Foreign Ministry summons Saudi Arabian ambassador over controversial tweet
The Jakarta Post
The Foreign Ministry expressed concern over a statement made by Saudi Arabian Ambassador Usamah Muhammad al-Syuaiby on Twitter regarding an Islamist rally over the weekend, and on Monday summoned representatives from the Saudi Arabian Embassy in Jakarta.
Foreign Ministry spokesperson Arrmanatha Nasir said on Tuesday that the ministry had taken swift action regarding the ambassador's online statement.
"After learning about the statement by the Saudi Arabian ambassador on social media, the Foreign Ministry communicated on Sunday with the ambassador, who's still abroad," Arrmanatha said on Tuesday.
After learning that Al-Syuaiby was not available, the ministry moved on to request the presence of the deputy chief of mission or the charge d'affaires of the embassy.
Arrmanatha said the Indonesian government had deemed the ambassador's statement on social media as inappropriate. "Ethically, such a statement, as made by the ambassador on social media, is not consistent with the principles of [good] diplomatic relations," he said.
Al-Syuaiby posted a number of photos onto his Twitter account, @Os_alshuaibi, on Sunday with a caption in Arabic that read: "the actions of millions of Muslims as a reaction to the burning of a flag bearing the tawhid by a deviant organization.” The tweet referred to an incident in October in which members of the civilian security unit under the Nahdlatul Ulama's (NU) Ansor youth wing (Banser), burned a flag bearing Islamic text.
The NU’s leadership issued on Monday a statement calling on Foreign Minister Retno Marsudi to expel the Saudi Arabian ambassador.
“[We] urge the Indonesian government to send a diplomatic note to the Saudi Arabian government to recall the ambassador, as punishment for his reckless move of involving himself in a matter of national politics,” NU chairman Said Aqil Siradj said in a press briefing on Monday.
Responding to the backlash, Al-Syuaiby deleted his post on Monday afternoon.
In his statement, Said Aqil also accused the ambassador of intentionally making a libelous statement by alleging that the burning of the flag was conducted by members of "jamaah al-muharifah"( a deviant organization). The NU chairman said those who took part in the flag burning incident were “rogue members” of the organization that had been duly punished. “We have also expressed regret over the burning of the flag.”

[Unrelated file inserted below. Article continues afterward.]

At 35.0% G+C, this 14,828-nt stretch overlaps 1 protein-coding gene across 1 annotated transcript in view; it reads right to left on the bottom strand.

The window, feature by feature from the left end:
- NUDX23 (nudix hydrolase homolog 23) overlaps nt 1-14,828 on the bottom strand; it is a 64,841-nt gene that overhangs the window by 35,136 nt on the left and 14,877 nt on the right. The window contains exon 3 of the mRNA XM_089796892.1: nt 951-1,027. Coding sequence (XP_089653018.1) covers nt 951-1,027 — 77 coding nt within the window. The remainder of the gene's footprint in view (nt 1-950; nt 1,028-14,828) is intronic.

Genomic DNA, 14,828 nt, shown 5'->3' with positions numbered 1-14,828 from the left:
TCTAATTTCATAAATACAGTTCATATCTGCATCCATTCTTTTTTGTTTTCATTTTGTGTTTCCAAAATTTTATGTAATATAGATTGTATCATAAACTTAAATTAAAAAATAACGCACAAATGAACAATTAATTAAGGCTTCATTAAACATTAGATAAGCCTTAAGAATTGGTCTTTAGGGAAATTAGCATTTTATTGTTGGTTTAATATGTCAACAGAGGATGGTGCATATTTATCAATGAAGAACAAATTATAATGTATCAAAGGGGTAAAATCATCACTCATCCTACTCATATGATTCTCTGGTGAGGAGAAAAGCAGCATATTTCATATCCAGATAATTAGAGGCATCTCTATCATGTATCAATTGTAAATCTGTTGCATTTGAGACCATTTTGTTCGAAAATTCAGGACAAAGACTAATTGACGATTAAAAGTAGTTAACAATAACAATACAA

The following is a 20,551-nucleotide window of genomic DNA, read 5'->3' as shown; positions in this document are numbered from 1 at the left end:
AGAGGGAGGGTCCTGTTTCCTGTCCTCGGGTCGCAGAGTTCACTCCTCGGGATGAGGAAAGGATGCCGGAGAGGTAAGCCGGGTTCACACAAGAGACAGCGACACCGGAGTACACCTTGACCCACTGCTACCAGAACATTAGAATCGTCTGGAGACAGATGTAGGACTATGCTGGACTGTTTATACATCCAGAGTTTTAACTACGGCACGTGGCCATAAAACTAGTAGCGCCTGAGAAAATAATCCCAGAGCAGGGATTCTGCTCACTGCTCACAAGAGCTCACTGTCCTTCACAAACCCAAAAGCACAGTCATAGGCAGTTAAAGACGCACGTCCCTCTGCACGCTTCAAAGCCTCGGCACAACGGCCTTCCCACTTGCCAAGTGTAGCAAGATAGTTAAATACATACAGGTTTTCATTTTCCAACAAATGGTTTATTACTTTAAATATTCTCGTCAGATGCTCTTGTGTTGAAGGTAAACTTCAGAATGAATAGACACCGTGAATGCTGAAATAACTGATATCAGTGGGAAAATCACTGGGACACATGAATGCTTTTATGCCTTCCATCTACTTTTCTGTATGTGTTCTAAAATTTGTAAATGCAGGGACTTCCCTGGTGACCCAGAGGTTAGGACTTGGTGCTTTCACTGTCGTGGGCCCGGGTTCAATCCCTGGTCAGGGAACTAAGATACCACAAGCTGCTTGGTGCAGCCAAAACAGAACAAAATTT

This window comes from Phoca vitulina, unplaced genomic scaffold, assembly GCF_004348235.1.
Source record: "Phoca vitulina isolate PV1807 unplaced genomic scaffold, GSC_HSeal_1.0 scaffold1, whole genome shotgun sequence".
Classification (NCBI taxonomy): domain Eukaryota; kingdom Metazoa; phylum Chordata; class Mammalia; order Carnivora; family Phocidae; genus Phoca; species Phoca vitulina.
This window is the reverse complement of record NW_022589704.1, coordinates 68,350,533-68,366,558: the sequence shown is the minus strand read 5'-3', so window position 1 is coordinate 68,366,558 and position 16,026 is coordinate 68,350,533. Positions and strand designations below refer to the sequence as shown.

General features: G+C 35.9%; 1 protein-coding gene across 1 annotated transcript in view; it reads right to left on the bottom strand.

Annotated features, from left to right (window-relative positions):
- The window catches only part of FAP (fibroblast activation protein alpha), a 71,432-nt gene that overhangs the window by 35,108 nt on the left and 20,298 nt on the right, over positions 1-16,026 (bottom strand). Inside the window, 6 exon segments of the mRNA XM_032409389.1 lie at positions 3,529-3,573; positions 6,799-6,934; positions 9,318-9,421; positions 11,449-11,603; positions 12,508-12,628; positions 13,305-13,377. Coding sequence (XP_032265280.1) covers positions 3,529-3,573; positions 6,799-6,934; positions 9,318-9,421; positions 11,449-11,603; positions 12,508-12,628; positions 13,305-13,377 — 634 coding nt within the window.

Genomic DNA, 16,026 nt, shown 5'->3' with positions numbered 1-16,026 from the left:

Said Aqil further lambasted Al-Syuaibi, whom he accused of committing a "serious diplomatic violation" by getting involved in internal Indonesian affairs, in violation of his authority. "This clearly undermines Indonesia-Saudi Arabia relations," he said.
This is not the first time Al-Syuaibi has weighed in on Indonesian politics.
In early November, he made a statement in which he defended the move of firebrand cleric and Islam Defenders Front (FPI) leader Rizieq Shihab, who was questioned by authorities in Mecca for flying a black Islamic flag.
Al-Syuaiby said the tawhid had a significant meaning for Muslims, but displaying it on a flag was not necessarily a criminal act. "Are you a criminal for installing the flag on your house? I don't think so," he said.
In responding to the ambassador's statement, the Indonesian government appears to have walked a fine line between responding to a demand from the NU, the country's largest Islamic organization, and maintaining good ties with Saudi Arabia, the custodian of Islam's holiest sites in Mecca and Medina, which allocates quotas for the number of haj pilgrims allowed to enter the country.
The Saudi Arabian government was accused in 2016 of blocking access for Iranians to go on the haj following a diplomatic rift between the two nations. The Saudi Arabian government severed its diplomatic ties with Iran after a mob stormed and looted the kingdom's embassy in Tehran, retaliating for the execution of a prominent Shiite cleric, Sheikh Nimr al-Nimr. Among other counter-measures, the kingdom banned Iranian airlines from entering its airspace, and with no Saudi Arabian diplomatic missions in Iran, pilgrims did not have access to visas for traveling to the holy sites.
Hamdan Basyar, an expert on the Middle East from the Indonesian Institute of Sciences (LIPI) said Al-Syuaiby had gone too far by getting involved in Indonesia's domestic affairs. "He even mentioned the word ‘deviant’, which means he already made a judgmental statement. I can totally understand why the NU protested," Hamdan told The Jakarta Post on Tuesday.
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